The Anti-Alinsky February 24, 2012 at 03:42 AM
No Bacon, the opponents to the park are what have soured the project. Don't get my postings wrong, I can't say if I am for or against a park, (leaning for it, but still not sure) but MEG came out in attack mode rather than trying to reason with the council. I think the way they went about it just hardened the council's stance. Yes, we will likely get a park, but it will be years before it will seen as anything but an embarrassment to the city.
Kammy February 24, 2012 at 04:05 PM
The city was wrong in not getting information out to the public as to the possible tax impact of the purchase way back when this proposal was first being considered. In truth, impact should be negligible because of landfill monies, grants, etc. However, this lack of information was seized by MEG who used it to stoke fear into Muskego residents that their taxes would rise because of the lake project and gain support in their opposition, which for the most part had to do with fear of reduction of Bay Breeze property values, fear of non residents using the park resulting in increased crime, unfounded fears of increased boat traffic, and a general fear of the unknown. So, MEG fueled the fire with the media and now Muskego has become divided and its image tarnished. All of this will pass and be resolved, one way or another. But, it is time for the city and MEG to start being truthful.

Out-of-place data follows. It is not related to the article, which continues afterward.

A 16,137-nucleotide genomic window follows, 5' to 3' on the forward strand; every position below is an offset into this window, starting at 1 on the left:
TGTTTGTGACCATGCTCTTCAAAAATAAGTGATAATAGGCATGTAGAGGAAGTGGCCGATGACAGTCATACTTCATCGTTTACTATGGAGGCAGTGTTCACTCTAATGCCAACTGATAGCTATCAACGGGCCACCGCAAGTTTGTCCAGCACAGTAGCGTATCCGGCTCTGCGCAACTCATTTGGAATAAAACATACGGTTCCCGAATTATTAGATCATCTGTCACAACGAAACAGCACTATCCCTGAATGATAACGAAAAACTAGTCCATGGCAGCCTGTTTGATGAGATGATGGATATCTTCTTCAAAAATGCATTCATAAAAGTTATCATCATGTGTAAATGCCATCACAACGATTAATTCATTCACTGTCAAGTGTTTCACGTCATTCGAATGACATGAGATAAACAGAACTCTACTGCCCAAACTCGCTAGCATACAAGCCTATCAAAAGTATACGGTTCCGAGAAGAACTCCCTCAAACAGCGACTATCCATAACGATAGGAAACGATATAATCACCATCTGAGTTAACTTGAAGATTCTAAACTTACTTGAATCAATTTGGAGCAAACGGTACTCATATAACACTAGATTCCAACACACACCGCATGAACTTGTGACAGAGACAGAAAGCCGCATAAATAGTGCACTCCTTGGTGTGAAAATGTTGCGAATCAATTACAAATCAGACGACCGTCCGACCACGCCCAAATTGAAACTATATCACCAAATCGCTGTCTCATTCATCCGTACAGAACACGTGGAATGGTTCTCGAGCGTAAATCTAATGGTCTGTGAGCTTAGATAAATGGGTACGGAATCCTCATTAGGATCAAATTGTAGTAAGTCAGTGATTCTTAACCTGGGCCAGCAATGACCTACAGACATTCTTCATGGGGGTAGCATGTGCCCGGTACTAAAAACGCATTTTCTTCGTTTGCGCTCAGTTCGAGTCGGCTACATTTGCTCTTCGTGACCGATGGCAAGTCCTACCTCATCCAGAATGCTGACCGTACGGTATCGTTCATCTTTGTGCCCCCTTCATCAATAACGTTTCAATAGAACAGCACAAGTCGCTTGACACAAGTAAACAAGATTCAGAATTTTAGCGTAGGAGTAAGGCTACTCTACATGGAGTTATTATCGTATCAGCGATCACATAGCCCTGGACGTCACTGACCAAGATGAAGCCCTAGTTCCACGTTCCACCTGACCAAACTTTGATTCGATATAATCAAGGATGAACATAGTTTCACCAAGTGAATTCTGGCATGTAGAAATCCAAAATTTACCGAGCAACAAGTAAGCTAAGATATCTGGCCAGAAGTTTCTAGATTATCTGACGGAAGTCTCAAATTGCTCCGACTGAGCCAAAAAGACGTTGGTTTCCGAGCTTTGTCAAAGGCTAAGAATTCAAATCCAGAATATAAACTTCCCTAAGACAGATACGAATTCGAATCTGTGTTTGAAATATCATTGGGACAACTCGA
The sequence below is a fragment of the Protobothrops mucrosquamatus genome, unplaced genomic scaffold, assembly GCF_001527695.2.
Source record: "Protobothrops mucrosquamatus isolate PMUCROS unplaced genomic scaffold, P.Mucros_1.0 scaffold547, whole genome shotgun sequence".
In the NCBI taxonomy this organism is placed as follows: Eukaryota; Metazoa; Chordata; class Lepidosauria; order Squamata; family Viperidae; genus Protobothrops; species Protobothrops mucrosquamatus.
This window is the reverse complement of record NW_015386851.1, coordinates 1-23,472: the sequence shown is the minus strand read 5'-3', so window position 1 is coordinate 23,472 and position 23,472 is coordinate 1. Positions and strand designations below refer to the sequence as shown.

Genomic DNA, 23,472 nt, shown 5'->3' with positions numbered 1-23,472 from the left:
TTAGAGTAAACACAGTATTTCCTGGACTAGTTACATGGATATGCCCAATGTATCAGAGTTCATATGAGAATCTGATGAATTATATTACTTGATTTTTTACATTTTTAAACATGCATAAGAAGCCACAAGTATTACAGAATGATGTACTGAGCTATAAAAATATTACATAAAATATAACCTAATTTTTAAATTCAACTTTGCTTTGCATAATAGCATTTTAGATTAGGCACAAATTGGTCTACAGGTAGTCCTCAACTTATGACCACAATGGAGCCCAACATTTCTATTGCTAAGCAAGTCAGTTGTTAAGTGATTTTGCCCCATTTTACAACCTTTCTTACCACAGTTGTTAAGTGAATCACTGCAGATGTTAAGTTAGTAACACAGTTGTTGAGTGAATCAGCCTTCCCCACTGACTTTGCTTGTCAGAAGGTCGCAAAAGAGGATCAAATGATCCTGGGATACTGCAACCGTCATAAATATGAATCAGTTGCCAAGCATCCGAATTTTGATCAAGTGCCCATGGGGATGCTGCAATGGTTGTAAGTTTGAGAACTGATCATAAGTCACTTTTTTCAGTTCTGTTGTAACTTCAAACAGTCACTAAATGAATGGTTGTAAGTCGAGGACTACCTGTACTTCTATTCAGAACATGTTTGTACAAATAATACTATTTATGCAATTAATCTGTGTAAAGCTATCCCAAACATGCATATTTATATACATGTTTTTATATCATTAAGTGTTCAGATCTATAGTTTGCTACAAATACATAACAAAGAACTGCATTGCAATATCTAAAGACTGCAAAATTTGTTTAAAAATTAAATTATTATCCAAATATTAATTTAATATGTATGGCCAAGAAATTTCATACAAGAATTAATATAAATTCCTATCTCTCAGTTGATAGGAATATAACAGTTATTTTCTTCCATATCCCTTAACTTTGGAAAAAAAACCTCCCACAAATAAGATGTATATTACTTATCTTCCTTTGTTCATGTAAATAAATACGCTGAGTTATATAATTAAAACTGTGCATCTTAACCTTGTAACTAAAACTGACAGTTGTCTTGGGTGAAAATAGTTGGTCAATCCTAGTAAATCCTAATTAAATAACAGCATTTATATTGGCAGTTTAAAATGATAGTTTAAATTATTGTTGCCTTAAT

The Anti-Alinsky February 24, 2012 at 04:43 PM
Kammy, the city did provide that information, but they didn't speak loud enough for MEG, and probably most of the community, to hear. The Mayor had said a couple of times that there is money for most of it, and some should come from DNR grants, but the MEG seized on every opportunity to throw ambiguity into the mix.
Kammy February 24, 2012 at 05:03 PM
I agree with you. Too bad the city didn't do a saturation mailing to all residents giving correct information. The mayor did try to point out the truth but,unfortunately,her audience was a limited number and by that time, many misconceptions had been cemented in the minds of residents. The city still needs to put out these facts to correct these misconceptions.